BRUSSELS - Europe's government-debt crisis, which has dragged on for more than two years, is entering a pivotal week, as leaders across the continent converge to prevent a collapse of the euro and a global financial panic that could result.
Expectations are rising that Friday's summit of leaders of the 27 countries in the European Union will yield a breakthrough. An agreement on tighter integration of the 17 EU countries that use the euro especially on budget matters would be seen as a crucial first step. That could trigger further emergency aid from the European Central Bank, the International Monetary Fund or some combination, analysts say.
The coming days "will decide if the euro will survive or not," Emma Marcegaglia, the head of Italy's industrial lobby, Confindustria, said Sunday.
French President Nicolas Sarkozy, German Chancellor Angela Merkel, European Central Bank Chief Mario Draghi and even U.S. Treasury Secretary Timothy Geithner will star in a 5-day financial drama leading up to the summit.
If the summit is a failure, Sarkozy warned last week, "the world will not wait for Europe."
CBS News correspondent Mark Phillips reports that Sarkozy and Merkel will meet in Paris on Monday to try to agree on a cohesive plan that would impose tighter rules across Europe on how much government's can borrow, and even possibly impose penalties on nations which break those rules. The two leaders, who have worked closely on the crisis for weeks, have been dubbed "Merkozy" as they try to move their positions closer.
The two agree overall on the need for tougher, enforceable rules that would prevent governments from spending or borrowing too much and on certain penalties for persistent violators.
"Where we today have agreements, we need in the future to have legally binding regulations," Merkel said Friday.
Merkel wants to change the basic EU treaty to reflect the tougher rules on euro countries and make them enforceable. Even if there is general agreement on Friday, actually putting new rules in place through treaty changes could take more than a year. And many economists fear the new rules alone would not be enough to halt the rise in Europe's borrowing costs.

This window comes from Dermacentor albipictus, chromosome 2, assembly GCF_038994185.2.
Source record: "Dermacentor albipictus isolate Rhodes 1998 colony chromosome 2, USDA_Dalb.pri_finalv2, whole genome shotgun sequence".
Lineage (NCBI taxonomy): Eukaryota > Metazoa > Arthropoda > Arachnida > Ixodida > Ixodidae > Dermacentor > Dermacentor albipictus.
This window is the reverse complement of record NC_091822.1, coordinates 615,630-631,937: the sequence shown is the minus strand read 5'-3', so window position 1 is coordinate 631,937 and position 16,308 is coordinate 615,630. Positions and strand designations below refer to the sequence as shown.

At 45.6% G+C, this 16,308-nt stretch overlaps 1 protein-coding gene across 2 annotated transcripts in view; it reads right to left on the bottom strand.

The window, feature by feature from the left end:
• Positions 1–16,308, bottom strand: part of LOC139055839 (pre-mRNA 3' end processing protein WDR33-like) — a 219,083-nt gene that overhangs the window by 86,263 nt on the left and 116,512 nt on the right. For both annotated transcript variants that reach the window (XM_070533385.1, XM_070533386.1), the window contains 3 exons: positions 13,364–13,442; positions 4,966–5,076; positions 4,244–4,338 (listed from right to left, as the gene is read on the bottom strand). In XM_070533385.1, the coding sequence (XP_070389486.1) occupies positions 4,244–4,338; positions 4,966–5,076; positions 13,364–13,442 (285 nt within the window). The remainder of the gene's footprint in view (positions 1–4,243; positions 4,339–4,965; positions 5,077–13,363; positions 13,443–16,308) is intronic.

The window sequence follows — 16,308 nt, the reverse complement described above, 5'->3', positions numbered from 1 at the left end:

The hope is that a firm expression of intent, however, would reassure the ECB, so that it can make stronger efforts in the short term. That would give governments time to get their finances under better control and make economic reforms that would improve growth.
any final solution to Europe's crisis, however, may be difficult for Merkel to stomach.
While Schlesinger agrees with Merkel's appraisal that no short term measures can work, she adds that the financial crisis gripping Europe, "requires a coordinated effort among the 17 eurozone countries, one which admits that the survival of the EU requires the stronger economies to bail out the weaker ones - sorry Germany!"
"It will also require debts to be restructured and, as a result, big banks will take it on the chin," says Schlesinger. "Unfortunately, the suffering will also extend to taxpayers, most of whom had little to do with creating the crisis."
The urgency has been heightened in recent weeks as Italy and Spain, the continent's third- and fourth-largest economies, face unsustainable high costs to finance their debts. The yield on 10-year Italian bonds is around 7 percent. Yields above that level forced Ireland, Portugal and Greece to seek bailouts. By comparison, bond yields in Germany, Europe's largest and most stable economy, are roughly 2 percent.
"The eurozone is threatened to face an existential situation if it becomes clear over the next few weeks that several member states cannot cover their refinancing needs, or can only do so at suicidal conditions," former German Finance Minister Peer Steinbrueck told the Sunday edition of German tabloid Bild.
"Everything must be done to hinder the eurozone from breaking up," he said.
Italy, whose government debt is equivalent to 120 percent of the country's annual economic output, needs to refinance euro200 billion ($270 billion) of its euro1.9 trillion ($2.6 trillion) of outstanding debt by the end of April.
The size of the problems facing Italy and Spain are considered too large for the existing funds available to the European Financial Stability Facility ($590 billion) and the IMF ($389 billion.) To boost the firepower of the IMF, several economists have proposed that the ECB lend to it.
"We are now entering the critical period," the EU's financial chief, Olli Rehn, said last Wednesday.
That same day, the U.S. Federal Reserve, in coordination with the ECB and four other central banks, sought to give stressed-out European banks some relief. The Fed announced a plan to make it cheaper for banks to borrow American dollars, which is the dominant currency of trade. It was the most extraordinary coordinated effort since October 2008, and it prompted a nearly 500-point rally in the Dow Jones industrial average.
Still, that help did not address the fundamental problem in Europe: unsustainable levels of government debt.